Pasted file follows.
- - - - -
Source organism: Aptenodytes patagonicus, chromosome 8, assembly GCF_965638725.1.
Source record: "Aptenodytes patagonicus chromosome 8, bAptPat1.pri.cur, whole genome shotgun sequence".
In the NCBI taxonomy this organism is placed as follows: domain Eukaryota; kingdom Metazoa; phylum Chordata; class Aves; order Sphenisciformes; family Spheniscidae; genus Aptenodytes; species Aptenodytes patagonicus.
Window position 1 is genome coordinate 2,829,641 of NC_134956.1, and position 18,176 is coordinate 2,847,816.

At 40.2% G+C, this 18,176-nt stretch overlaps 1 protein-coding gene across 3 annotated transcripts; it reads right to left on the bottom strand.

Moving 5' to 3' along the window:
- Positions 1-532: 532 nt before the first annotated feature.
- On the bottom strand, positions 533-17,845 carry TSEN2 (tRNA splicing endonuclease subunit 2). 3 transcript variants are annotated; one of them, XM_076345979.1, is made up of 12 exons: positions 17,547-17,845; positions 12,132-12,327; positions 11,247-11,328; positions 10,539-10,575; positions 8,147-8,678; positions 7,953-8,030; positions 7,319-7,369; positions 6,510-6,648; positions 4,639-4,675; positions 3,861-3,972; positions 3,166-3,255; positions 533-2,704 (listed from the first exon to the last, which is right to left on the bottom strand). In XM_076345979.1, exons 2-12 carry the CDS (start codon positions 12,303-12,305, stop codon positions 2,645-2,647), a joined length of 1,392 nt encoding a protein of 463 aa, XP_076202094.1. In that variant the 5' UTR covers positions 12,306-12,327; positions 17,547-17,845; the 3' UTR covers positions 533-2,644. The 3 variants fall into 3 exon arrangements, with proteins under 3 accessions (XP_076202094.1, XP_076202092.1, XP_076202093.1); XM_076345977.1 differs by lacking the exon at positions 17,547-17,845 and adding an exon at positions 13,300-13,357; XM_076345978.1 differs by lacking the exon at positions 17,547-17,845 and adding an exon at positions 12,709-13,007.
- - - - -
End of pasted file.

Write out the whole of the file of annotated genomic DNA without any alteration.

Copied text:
Source organism: Aptenodytes patagonicus, chromosome 8, assembly GCF_965638725.1.
Source record: "Aptenodytes patagonicus chromosome 8, bAptPat1.pri.cur, whole genome shotgun sequence".
In the NCBI taxonomy this organism is placed as follows: domain Eukaryota; kingdom Metazoa; phylum Chordata; class Aves; order Sphenisciformes; family Spheniscidae; genus Aptenodytes; species Aptenodytes patagonicus.
Window position 1 is genome coordinate 2,829,641 of NC_134956.1, and position 18,176 is coordinate 2,847,816.

At 40.2% G+C, this 18,176-nt stretch overlaps 1 protein-coding gene across 3 annotated transcripts; it reads right to left on the bottom strand.

Moving 5' to 3' along the window:
- Positions 1-532: 532 nt before the first annotated feature.
- On the bottom strand, positions 533-17,845 carry TSEN2 (tRNA splicing endonuclease subunit 2). 3 transcript variants are annotated; one of them, XM_076345979.1, is made up of 12 exons: positions 17,547-17,845; positions 12,132-12,327; positions 11,247-11,328; positions 10,539-10,575; positions 8,147-8,678; positions 7,953-8,030; positions 7,319-7,369; positions 6,510-6,648; positions 4,639-4,675; positions 3,861-3,972; positions 3,166-3,255; positions 533-2,704 (listed from the first exon to the last, which is right to left on the bottom strand). In XM_076345979.1, exons 2-12 carry the CDS (start codon positions 12,303-12,305, stop codon positions 2,645-2,647), a joined length of 1,392 nt encoding a protein of 463 aa, XP_076202094.1. In that variant the 5' UTR covers positions 12,306-12,327; positions 17,547-17,845; the 3' UTR covers positions 533-2,644. The 3 variants fall into 3 exon arrangements, with proteins under 3 accessions (XP_076202094.1, XP_076202092.1, XP_076202093.1); XM_076345977.1 differs by lacking the exon at positions 17,547-17,845 and adding an exon at positions 13,300-13,357; XM_076345978.1 differs by lacking the exon at positions 17,547-17,845 and adding an exon at positions 12,709-13,007.